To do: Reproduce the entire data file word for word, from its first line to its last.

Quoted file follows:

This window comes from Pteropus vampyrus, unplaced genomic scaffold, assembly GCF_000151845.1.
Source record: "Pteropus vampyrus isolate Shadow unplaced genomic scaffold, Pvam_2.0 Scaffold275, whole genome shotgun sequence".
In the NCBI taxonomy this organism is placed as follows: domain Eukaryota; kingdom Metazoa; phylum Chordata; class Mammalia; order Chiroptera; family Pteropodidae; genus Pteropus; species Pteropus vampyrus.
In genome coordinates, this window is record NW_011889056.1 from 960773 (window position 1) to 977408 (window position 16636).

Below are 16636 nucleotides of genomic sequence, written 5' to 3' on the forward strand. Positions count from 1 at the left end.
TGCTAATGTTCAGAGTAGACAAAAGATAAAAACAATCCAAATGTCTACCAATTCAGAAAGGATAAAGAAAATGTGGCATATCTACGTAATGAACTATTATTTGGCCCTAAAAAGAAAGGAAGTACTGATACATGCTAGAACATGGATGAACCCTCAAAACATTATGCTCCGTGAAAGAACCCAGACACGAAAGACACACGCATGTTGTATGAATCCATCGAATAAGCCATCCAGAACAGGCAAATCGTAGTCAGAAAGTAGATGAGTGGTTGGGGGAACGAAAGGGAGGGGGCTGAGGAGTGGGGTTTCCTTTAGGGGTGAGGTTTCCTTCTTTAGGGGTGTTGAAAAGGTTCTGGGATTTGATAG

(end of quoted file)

This window comes from Pteropus vampyrus, unplaced genomic scaffold, assembly GCF_000151845.1.
Source record: "Pteropus vampyrus isolate Shadow unplaced genomic scaffold, Pvam_2.0 Scaffold275, whole genome shotgun sequence".
In the NCBI taxonomy this organism is placed as follows: domain Eukaryota; kingdom Metazoa; phylum Chordata; class Mammalia; order Chiroptera; family Pteropodidae; genus Pteropus; species Pteropus vampyrus.
In genome coordinates, this window is record NW_011889056.1 from 960773 (window position 1) to 977408 (window position 16636).

Below are 16636 nucleotides of genomic sequence, written 5' to 3' on the forward strand. Positions count from 1 at the left end.
TGCTAATGTTCAGAGTAGACAAAAGATAAAAACAATCCAAATGTCTACCAATTCAGAAAGGATAAAGAAAATGTGGCATATCTACGTAATGAACTATTATTTGGCCCTAAAAAGAAAGGAAGTACTGATACATGCTAGAACATGGATGAACCCTCAAAACATTATGCTCCGTGAAAGAACCCAGACACGAAAGACACACGCATGTTGTATGAATCCATCGAATAAGCCATCCAGAACAGGCAAATCGTAGTCAGAAAGTAGATGAGTGGTTGGGGGAACGAAAGGGAGGGGGCTGAGGAGTGGGGTTTCCTTTAGGGGTGAGGTTTCCTTCTTTAGGGGTGTTGAAAAGGTTCTGGGATTTGATAG